Fleas and ticks in carnivores from a domestic-wildlife interface: Implications for public health and wildlife

Daniela A. Poo-Muñoz, Claudia Elizondo-Patrone, Luis E. Escobar, Francisca Astorga, Sergio E. Bermúdez, Constanza Martínez-Valdebenito, Katia Abarca, Gonzalo Medina-Vogel

Producción científica: Contribución a una revistaArtículorevisión exhaustiva

24 Citas (Scopus)


Fleas and ticks are parasites of wild and domestic mammals, and can be vectors of several pathogens. In rural areas, domestic carnivores such as the domestic dog (Canis lupus familiaris L.), may act as a "bridge" between natural areas and human settlements where ectoparasites can be used as a metric of such link. The aim of this study was to identify fleas, ticks, and Rickettsia spp., collected from domestic and wild carnivores in a natural reserve and surrounding human settlements in Central Chile, using morphological keys and molecular analysis. We surveyed 170 households from which 107 dogs and eight cats were sampled. From the natural reserve, we sampled two chilla foxes (Pseudalopex griseus Gray), two lesser grison (Galictis cuja Molina), three kodkods (Leopardus guigna Molina), and four dogs. From dogs, we collected Ctenocephalides felis Bouché , Ctenocephalides canis Curtis, Pulex irritans L., and Rhipicephalus sanguineus s.l. Latreille; C. felis was the most frequent ectoparasite. Cats were infested only by C. felis and Rh. sanguineus s.l. From wild carnivores, we obtained C. canis and P. irritans, the latter being most frequent. Molecular analysis of P. irritans detected 10 haplotypes and two main clades, which tended to separate fleas from wild and domestic hosts. Molecular analysis of ompA and ompB genes confirmed the presence of Rickettsia felis in fleas collected from owned dogs and cats, which could represent a potential risk factor of R. felis transmission in the area.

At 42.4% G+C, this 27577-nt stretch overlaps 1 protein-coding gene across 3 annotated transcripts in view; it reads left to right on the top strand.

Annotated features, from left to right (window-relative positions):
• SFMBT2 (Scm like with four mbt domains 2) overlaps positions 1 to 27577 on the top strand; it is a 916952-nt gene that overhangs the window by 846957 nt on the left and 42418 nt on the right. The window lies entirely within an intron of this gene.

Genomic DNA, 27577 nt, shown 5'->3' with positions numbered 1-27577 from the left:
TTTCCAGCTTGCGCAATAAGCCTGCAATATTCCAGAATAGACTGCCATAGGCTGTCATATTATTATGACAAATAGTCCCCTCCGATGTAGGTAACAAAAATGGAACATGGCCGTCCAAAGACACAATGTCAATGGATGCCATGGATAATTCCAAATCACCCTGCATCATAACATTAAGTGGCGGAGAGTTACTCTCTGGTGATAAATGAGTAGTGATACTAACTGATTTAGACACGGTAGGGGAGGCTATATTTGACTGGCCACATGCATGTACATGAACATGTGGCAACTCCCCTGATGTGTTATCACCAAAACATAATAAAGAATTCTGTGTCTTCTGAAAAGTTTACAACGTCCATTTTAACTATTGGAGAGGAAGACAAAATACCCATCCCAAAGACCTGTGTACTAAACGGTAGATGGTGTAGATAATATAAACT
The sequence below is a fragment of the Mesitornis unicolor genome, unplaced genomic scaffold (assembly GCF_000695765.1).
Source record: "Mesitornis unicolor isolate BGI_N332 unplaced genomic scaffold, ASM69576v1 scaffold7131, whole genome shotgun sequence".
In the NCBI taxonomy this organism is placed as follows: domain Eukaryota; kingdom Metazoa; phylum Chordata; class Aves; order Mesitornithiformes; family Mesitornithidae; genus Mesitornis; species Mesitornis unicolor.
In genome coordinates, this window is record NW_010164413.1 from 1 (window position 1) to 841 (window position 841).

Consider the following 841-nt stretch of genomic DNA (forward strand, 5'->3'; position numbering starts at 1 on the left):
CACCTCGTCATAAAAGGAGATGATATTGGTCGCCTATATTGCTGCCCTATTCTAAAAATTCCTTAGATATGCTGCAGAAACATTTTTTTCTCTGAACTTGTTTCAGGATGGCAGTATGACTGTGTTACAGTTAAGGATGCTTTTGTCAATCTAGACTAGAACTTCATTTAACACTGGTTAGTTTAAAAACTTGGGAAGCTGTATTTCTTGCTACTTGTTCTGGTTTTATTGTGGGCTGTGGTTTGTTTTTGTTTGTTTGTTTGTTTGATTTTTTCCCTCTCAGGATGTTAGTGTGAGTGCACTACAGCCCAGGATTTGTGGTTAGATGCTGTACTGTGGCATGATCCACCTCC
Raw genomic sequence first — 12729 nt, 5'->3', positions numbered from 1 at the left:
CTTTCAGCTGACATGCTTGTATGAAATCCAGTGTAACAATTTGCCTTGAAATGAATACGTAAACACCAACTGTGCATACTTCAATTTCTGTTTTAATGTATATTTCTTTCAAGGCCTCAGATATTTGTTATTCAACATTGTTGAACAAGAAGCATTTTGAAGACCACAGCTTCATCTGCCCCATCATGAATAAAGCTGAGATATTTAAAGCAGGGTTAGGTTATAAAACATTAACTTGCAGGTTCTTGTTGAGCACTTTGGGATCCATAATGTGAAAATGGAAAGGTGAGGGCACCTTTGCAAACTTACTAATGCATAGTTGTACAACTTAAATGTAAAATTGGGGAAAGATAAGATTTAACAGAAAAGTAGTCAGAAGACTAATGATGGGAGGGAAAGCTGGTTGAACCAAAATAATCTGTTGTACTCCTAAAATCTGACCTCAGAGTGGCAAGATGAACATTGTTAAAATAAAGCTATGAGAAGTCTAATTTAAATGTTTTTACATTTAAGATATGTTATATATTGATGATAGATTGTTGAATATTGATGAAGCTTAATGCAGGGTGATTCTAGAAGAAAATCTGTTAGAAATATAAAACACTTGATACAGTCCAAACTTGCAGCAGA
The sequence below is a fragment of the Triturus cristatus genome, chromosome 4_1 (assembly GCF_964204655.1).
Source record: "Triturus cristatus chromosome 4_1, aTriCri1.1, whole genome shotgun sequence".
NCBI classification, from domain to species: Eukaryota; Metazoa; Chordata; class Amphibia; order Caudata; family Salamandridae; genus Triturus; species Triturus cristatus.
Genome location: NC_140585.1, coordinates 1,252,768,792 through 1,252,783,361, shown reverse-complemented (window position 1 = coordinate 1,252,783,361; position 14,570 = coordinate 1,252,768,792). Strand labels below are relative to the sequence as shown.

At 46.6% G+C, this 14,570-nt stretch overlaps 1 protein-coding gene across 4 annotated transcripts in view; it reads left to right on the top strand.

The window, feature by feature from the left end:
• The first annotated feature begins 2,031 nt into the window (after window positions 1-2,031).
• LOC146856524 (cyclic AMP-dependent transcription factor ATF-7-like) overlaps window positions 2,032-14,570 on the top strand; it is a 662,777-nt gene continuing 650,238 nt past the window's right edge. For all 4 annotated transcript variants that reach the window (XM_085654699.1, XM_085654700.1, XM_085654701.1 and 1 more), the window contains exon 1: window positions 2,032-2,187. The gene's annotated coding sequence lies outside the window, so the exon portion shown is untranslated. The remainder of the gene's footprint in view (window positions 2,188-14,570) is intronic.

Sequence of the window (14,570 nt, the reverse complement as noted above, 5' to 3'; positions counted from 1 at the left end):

Idioma originalInglés
Páginas (desde-hasta)1433-1443
Número de páginas11
PublicaciónJournal of Medical Entomology
EstadoPublicada - 2016

Áreas temáticas de ASJC Scopus

  • Parasitología
  • Veterinaria General
  • Insectos
  • Enfermedades infecciosas


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